Volume 14, Number 4—April 2008
Bluetongue in Captive Yaks
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|EID||Mauroy A, Guyot H, De Clercq K, Cassart D, Thiry E, Saegerman C, et al. Bluetongue in Captive Yaks. Emerg Infect Dis. 2008;14(4):675-676. https://dx.doi.org/10.3201/eid1404.071416|
|AMA||Mauroy A, Guyot H, De Clercq K, et al. Bluetongue in Captive Yaks. Emerging Infectious Diseases. 2008;14(4):675-676. doi:10.3201/eid1404.071416.|
|APA||Mauroy, A., Guyot, H., De Clercq, K., Cassart, D., Thiry, E., & Saegerman, C. (2008). Bluetongue in Captive Yaks. Emerging Infectious Diseases, 14(4), 675-676. https://dx.doi.org/10.3201/eid1404.071416.|
To the Editor: In August 2006, several northern European countries including Belgium reported cases of bluetongue (BT) (1). This noncontagious, arthropod-borne animal disease is caused by Bluetongue virus (BTV), genus Orbivirus, family Reoviridae. The genome of BTV consists of 10 segments of double-stranded RNA; 24 serotypes have been reported (2). Serotype 8 (BTV-8) was implicated in the emergence in Belgium (3). All ruminant species are thought to be susceptible to BT (2). We report laboratory-confirmed clinical cases of BT in yaks (Bos grunniens grunniens).
Yaks living in captivity in a Belgian animal park showed clinical signs of BT. A clinical examination performed on 1 yak showed loss of weight associated with a progressive weakness linked to anorexia, ulcerative and necrotic lesions on the muzzle with some crusts and mucopurulent nasal discharge, and udder erythema with papules and crusts. The tongue was severely swollen and cyanotic and protruded from the mouth (Figure). The animal was reluctant to move and was recumbent (possibly as a consequence of podal lesions linked to BT); it died 7 days after examination. Necropsies were performed on carcasses of this and another yak. The main lesions found were severe diffuse congestion of the lungs with edema and emphysema, acute hemorrhagic enteritis restricted to the ileum and jejunum, and petechial hemorrhages on the abomasums. No lesions characteristic of coronitis were noted.
Samples of spleen and bone marrow were taken and prepared according to the method of Parsonson and McColl (4). A real-time reverse transcription quantitative–PCR (RT-qPCR) targeting BTV segment 5 (RT-qPCR_S5) was used to detect BTV RNA in tissues samples. Each test was performed in parallel with a RT-qPCR that amplifies β-actin mRNA as an internal control (RT-qPCR_ACT). Both assays were conducted according to Toussaint and others (5), with slight modifications. Briefly, total RNA was purified from 25 mg of tissue by Trizol extraction (Invitrogen, Carlsbad, CA, USA) and denatured by heating for 3 min at 95°C with 10% dimethylsulfoxide (Sigma-Aldrich, St. Louis, MO, USA). Reverse transcription reactions were conducted by using the Taqman reverse transcription reagents according to the manufacturer instructions (Applied Biosystems, Foster City, CA, USA). RT-qPCR reactions consisted of 1× concentrated Taqman fast universal PCR master mix (Applied Biosystems), 375 nM (β actin) or 500 nM (BTV) of each primer, 250 nM Taqman probe, and 5 μL cDNA. Cycling conditions were as follows: 1 cycle at 95°C for 20 s, followed by 45 cycles of 1 s at 95°C, and 20 s at 60°C. The specificity of the RT-qPCR used had been previously tested against prototype strains of genetically related viruses (9 strains of epizootic hemorrhagic disease virus and 9 strains of African horse sickness virus) (5). The RT-qPCR tests confirmed BTV viremia.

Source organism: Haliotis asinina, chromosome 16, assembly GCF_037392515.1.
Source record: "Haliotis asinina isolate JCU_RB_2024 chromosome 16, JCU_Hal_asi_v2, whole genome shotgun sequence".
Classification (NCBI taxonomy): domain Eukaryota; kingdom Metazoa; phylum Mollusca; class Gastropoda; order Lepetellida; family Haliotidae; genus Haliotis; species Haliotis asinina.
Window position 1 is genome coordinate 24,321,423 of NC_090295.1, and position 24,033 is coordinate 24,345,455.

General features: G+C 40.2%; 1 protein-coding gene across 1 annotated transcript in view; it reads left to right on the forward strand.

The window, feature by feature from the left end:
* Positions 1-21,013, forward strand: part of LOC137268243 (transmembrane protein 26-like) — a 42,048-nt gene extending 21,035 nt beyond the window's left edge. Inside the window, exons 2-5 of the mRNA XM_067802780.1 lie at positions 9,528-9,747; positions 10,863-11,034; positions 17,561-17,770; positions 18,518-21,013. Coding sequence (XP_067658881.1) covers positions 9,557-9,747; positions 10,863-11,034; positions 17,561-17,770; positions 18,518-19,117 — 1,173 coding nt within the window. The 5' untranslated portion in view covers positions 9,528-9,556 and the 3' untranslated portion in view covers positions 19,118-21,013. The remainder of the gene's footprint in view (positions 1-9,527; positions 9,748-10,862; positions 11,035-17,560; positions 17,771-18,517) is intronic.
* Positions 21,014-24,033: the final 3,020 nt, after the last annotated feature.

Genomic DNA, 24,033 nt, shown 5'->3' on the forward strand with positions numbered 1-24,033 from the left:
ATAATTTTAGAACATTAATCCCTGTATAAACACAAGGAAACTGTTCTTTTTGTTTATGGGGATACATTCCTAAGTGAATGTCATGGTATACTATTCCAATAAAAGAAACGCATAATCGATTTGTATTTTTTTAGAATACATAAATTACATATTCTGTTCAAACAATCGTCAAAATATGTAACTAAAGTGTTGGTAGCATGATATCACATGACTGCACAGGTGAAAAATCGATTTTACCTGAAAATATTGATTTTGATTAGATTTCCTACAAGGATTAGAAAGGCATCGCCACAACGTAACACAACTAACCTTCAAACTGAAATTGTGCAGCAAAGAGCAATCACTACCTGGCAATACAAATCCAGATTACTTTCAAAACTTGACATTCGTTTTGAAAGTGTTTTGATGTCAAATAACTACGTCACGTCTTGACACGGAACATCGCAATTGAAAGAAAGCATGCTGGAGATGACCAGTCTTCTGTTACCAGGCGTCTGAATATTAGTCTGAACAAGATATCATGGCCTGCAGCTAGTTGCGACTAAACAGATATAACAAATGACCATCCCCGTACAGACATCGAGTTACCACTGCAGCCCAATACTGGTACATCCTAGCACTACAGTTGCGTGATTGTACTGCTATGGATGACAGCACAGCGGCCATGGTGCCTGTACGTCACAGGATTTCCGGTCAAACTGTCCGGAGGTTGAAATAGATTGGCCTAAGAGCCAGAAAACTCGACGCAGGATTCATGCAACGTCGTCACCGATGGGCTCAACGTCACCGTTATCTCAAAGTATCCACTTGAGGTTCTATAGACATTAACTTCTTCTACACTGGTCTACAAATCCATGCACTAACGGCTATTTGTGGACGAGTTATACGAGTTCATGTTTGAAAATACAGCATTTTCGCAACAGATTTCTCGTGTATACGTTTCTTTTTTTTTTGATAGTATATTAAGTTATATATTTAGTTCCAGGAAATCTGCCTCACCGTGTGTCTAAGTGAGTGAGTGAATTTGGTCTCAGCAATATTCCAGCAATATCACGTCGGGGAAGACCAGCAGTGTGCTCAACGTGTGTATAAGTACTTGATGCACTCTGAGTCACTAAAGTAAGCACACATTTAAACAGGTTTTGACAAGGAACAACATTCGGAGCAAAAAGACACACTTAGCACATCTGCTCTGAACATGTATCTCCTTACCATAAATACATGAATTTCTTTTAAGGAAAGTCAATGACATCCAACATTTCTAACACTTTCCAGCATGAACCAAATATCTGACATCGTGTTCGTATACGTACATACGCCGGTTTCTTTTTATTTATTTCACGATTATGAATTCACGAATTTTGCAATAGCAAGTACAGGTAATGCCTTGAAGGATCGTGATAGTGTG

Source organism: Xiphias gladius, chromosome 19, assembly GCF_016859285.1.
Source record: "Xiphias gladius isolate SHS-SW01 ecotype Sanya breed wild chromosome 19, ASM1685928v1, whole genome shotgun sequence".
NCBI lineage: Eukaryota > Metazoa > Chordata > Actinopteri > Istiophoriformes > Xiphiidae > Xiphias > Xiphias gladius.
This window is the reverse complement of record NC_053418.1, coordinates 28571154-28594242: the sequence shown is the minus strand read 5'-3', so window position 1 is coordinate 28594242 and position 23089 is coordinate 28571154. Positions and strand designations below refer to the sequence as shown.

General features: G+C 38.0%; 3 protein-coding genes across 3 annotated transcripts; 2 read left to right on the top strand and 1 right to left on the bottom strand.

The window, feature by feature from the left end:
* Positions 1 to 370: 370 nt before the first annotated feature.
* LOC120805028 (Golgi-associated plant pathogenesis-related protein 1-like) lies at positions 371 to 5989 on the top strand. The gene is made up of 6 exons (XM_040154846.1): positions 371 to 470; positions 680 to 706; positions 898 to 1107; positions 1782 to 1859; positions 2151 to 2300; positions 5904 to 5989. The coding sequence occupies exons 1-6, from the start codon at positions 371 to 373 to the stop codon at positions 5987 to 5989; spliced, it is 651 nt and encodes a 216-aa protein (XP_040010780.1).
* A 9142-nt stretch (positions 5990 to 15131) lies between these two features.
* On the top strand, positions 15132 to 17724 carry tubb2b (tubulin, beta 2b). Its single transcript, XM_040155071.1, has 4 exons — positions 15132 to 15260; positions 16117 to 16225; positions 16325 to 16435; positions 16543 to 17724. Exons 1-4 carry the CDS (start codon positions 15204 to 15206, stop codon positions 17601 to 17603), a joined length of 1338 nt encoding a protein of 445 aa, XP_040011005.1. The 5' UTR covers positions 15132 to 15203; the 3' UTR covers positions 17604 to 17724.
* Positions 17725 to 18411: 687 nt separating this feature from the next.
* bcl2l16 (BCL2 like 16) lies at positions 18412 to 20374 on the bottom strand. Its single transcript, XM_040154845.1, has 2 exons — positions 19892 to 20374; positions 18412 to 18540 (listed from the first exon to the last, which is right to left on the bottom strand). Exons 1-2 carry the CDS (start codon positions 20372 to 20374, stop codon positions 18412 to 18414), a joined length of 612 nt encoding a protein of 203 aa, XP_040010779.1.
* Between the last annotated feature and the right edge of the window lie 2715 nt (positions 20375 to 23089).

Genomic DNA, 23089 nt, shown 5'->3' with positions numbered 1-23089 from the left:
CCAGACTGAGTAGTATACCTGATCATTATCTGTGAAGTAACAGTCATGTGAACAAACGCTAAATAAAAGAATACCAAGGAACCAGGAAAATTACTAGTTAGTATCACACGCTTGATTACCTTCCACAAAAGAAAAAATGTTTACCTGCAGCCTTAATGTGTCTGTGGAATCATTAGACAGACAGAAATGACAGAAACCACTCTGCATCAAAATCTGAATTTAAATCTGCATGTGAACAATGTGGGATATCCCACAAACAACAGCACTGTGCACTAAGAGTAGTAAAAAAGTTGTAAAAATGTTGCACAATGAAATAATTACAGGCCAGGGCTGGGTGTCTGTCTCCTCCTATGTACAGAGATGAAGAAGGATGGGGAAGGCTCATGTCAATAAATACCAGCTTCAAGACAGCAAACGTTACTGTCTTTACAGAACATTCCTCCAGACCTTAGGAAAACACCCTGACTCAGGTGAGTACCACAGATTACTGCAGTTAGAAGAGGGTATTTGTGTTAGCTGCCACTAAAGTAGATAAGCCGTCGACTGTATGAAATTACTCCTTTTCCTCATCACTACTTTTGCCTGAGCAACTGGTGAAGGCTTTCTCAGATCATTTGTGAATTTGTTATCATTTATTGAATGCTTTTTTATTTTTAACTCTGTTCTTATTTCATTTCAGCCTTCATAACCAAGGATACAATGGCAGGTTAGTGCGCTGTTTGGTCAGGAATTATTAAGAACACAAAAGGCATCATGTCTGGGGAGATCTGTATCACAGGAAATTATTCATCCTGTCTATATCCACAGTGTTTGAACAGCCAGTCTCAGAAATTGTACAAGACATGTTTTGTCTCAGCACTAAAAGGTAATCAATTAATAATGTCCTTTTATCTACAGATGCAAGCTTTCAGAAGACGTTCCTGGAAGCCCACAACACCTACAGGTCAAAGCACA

The yak species in its natural biotope is usually rarely exposed to competent Culicoides vectors. Antibodies against BTV have been found in many wild ruminants (6), and our results extend the number of ruminant species susceptible to BTV. In the northern European BT outbreak, lesions in cattle and sheep were mainly localized to the regions of the muzzle, mouth, and eye; clinical signs were not always obvious (7,8). As in cattle and sheep, clinical signs in yaks were observed on the muzzle, in the periocular region, and around and inside the mouth. These signs clearly reflected viral-induced endothelial damage triggering disseminated intravascular coagulation and a hemorrhagic diathesis commonly described in sheep and cattle (2). In our case, lesions depicted pronounced microvascular damage. According to the severity of the lesions and rates of illness and death observed, the yak, like sheep, appears to be highly susceptible to BTV.
In the epidemiology of BT in African countries, cattle and wild ruminant species such as antelopes play a role as asymptomatic reservoir hosts of the virus (2). Some wild ruminant species in captivity could also play this role in European countries affected by the recent BT outbreak. These cases could be of particular concern for all parks and zoos that gather numerous wild ruminants. Illness, reproductive failure, and deaths usually reported with BT (9) could generate substantial losses on these premises. Moreover, the source of BTV-8 in the northern European outbreak remains unclear, and the role of wild ruminant species has to be taken into account. In the future, European authorities should consider vaccination to prevent the spread of the disease in European member states (10). All premises with wild ruminants need to be involved in BT control and prophylaxis.
We are indebted to S. Vandeputte, C. Thomas, and F. Vandenbussche for assistance with Liege clinical examinations, postmortem examinations, and RT-qPCR tests, respectively; and L. Dams and D. Ziant for excellent technical assistance.
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